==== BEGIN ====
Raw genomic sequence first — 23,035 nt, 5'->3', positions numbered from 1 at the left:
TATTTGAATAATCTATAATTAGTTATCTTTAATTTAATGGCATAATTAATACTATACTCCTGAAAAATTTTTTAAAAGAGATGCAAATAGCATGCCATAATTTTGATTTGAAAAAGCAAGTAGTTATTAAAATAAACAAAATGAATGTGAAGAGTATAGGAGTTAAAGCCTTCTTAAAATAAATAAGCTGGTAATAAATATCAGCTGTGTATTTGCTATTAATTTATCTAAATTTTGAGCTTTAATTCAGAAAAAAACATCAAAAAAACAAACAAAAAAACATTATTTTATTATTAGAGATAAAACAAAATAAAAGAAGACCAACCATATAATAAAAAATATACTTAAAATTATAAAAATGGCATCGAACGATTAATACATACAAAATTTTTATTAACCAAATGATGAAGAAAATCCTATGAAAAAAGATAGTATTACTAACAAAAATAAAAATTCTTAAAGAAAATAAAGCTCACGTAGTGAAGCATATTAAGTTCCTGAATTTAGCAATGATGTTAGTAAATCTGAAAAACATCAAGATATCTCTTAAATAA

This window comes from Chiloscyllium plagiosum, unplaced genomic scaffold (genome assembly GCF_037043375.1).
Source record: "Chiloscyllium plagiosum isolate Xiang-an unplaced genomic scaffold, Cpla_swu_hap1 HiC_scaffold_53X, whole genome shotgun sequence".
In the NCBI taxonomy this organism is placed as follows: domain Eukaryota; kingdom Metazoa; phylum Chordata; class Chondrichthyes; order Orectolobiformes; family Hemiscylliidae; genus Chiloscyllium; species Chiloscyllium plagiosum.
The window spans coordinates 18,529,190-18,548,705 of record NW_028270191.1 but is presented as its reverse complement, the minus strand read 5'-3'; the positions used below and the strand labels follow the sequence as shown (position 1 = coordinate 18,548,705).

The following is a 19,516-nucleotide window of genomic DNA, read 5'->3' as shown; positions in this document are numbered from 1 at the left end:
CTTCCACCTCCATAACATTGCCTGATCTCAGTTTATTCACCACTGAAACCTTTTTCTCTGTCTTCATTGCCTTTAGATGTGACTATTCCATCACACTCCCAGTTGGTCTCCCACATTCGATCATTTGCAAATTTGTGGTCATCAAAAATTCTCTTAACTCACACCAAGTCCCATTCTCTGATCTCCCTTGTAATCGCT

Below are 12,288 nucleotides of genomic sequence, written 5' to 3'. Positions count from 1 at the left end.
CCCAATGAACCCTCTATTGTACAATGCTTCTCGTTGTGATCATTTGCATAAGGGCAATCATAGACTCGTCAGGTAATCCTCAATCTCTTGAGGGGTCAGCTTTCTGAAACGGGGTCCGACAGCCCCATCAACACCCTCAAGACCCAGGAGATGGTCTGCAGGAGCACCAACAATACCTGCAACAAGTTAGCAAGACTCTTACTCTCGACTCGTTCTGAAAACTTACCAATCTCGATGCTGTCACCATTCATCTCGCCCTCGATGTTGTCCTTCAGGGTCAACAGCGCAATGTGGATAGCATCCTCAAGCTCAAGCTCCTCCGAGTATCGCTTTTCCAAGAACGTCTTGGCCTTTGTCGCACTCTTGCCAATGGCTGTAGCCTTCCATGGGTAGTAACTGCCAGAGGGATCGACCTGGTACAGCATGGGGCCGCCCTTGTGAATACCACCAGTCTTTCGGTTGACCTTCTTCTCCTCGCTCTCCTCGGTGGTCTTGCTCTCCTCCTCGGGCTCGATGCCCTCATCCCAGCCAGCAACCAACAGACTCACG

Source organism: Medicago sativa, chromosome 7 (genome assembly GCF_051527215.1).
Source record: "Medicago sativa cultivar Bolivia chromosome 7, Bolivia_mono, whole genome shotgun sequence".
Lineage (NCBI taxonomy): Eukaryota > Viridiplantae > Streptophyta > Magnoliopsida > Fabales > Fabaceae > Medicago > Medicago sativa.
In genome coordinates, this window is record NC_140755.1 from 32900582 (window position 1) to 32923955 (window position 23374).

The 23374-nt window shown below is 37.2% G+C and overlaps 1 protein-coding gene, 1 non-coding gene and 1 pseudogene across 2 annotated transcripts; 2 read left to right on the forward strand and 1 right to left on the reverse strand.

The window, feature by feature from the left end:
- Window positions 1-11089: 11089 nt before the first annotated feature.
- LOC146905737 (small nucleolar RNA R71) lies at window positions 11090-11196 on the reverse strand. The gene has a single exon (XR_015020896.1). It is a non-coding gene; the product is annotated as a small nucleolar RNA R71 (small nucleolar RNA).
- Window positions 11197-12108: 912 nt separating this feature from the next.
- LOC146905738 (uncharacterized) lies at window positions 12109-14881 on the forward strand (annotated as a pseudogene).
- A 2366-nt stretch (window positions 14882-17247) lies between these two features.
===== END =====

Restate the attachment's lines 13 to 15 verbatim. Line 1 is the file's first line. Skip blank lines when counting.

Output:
Lineage (NCBI taxonomy): Eukaryota > Viridiplantae > Streptophyta > Magnoliopsida > Fabales > Fabaceae > Medicago > Medicago sativa.
In genome coordinates, this window is record NC_140755.1 from 32900582 (window position 1) to 32923955 (window position 23374).

The 23374-nt window shown below is 37.2% G+C and overlaps 1 protein-coding gene, 1 non-coding gene and 1 pseudogene across 2 annotated transcripts; 2 read left to right on the forward strand and 1 right to left on the reverse strand.